Although not addressed in the report, there is also the issue of what to do about the significant number of membership-type employees. There is currently a large wage burden resulting from the large number of baby boomer children, now in their late forties, who are paid high wages. This high number of professionals of a similar age has led to postponement of promotions for younger generations. However, even though the abilities of such employees are not fully utilized at their current company, they chose to remain at the company on account of the high wages.
Setting aside the legal issues for a moment, the unilateral termination of employees or wage cuts would shake the very foundation of the Japanese employment system. If companies are going to proceed in that direction, then they have no other choice but to brace themselves for a rapid transition to a system where job-type employees are the mainstay.
On the other hand, if companies aim for a gradual transition and attempt to urge some membership-type employees to resign, then companies have no choice but to pay these employees the wages implicitly promised as a retirement indemnity and facilitate an amicable transfer to a new workplace. In so doing, it is necessary to determine appropriate compensation. A reference in such cases might be the monetary amount determined by courts when discussions have broken down between a firm and an employee, resulting in a wrongful dismissal court case.
In the book Reconsidering Unfair Dismissal in Japan edited by Shinya Ouchi, Professor at Kobe University, and the author, Keisuke Kawata, Associate Professor at The University of Tokyo, and the author calculated compensation amounts based on actual wage curves, and the calculated amounts utilize number of months of monthly salary as a unit of compensation. The chart below shows the main calculation results.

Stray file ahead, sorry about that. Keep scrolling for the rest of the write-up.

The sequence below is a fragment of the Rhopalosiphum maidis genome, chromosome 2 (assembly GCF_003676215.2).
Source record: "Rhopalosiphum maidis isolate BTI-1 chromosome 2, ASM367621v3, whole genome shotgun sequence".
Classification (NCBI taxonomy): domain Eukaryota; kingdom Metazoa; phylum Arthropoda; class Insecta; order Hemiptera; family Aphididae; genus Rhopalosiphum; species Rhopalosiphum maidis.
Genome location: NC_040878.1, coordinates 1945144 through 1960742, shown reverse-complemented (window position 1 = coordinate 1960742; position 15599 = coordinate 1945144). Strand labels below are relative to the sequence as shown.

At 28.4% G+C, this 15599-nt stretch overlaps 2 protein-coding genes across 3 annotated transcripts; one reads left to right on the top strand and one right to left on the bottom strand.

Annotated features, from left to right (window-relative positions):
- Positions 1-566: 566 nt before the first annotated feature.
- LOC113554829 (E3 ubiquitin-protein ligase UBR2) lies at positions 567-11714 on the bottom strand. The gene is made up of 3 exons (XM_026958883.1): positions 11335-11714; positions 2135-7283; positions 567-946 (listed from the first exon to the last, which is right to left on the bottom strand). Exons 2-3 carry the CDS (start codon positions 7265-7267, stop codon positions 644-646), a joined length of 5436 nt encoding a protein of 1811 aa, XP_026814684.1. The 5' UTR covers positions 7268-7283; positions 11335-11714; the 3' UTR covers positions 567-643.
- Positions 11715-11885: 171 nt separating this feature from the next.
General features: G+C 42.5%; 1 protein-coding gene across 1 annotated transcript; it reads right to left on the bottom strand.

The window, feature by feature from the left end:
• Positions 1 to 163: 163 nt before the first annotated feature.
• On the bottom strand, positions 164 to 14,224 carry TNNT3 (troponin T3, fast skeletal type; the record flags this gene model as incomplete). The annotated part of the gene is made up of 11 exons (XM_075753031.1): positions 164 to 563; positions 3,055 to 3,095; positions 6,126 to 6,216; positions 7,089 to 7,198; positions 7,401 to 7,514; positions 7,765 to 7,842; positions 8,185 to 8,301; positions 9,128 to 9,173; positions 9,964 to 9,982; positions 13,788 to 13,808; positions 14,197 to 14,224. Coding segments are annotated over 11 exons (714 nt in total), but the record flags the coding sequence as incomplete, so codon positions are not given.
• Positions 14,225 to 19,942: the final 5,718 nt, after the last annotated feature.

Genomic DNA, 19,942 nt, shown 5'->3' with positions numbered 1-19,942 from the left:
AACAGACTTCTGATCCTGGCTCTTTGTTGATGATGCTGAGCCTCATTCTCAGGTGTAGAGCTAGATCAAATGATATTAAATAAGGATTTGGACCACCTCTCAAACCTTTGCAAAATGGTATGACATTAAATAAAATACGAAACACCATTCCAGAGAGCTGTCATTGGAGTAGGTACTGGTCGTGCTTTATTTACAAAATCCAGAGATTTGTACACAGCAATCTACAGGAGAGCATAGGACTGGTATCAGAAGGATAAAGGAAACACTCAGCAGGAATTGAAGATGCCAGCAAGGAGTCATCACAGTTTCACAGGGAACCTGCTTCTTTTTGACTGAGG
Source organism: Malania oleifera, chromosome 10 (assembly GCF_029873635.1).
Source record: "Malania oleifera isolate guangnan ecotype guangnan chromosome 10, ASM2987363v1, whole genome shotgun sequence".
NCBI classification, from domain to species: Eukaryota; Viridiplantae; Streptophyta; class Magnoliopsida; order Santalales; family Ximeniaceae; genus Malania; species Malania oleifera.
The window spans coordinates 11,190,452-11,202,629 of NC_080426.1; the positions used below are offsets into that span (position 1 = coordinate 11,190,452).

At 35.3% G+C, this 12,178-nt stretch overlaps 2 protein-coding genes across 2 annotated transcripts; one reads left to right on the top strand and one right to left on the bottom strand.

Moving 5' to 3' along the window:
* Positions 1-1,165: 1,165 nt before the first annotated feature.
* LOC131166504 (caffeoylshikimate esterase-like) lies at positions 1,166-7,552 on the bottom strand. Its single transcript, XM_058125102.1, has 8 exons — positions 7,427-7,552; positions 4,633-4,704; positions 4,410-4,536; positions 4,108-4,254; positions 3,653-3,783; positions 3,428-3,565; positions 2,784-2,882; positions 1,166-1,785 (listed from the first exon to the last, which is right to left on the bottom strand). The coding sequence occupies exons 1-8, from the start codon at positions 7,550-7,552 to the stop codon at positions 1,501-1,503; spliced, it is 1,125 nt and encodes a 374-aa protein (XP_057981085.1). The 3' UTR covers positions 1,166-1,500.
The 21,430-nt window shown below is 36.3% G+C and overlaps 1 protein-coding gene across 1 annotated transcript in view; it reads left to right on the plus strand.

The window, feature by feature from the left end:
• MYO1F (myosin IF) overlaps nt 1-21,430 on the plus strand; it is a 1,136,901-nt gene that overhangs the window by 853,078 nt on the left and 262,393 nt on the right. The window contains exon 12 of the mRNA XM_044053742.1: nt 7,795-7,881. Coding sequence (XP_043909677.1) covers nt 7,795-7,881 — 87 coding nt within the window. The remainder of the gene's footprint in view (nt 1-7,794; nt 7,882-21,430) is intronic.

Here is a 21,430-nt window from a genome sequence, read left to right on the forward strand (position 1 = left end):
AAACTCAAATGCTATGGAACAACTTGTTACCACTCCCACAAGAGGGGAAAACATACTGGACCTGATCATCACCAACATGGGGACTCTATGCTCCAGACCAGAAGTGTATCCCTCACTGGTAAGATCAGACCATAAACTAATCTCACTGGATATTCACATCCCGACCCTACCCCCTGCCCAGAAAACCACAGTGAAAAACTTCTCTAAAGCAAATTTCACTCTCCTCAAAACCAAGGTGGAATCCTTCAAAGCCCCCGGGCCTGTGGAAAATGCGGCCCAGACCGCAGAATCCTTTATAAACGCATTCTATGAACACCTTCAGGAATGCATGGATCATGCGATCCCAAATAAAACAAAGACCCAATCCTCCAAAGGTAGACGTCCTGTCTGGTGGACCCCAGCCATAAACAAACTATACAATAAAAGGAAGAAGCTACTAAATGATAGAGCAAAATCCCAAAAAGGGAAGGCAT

John Mark Ramseyer, Professor at Harvard University, pointed out that it is not necessary for this kind of compensation system to be determined by a government; it is sufficient for companies to conclude individual contracts with workers. However, it would be difficult to convince an employee to enter into such a contract when they join a firm if they already anticipate dismissal for a variety of reasons in the future, and it would be difficult to demand that a court uphold such a contract. The system that has been created to avoid the conclusion of such complex contracts is the Japanese employment system. So, it would be appropriate for the government to indicate a yardstick for compensation amounts based upon the existence of such a system.
Large firms should not neglect their efforts to relocate or retrain personnel to avoid dismissal as they have always done, but there are also companies for which there are limits to such efforts. If the adoption of a system providing a monetary solution is postponed further, then the only thing some large firms can do is to continue the difficult work of changing course very slowly while saddled with an excess number of underutilized, middle-aged and older employees.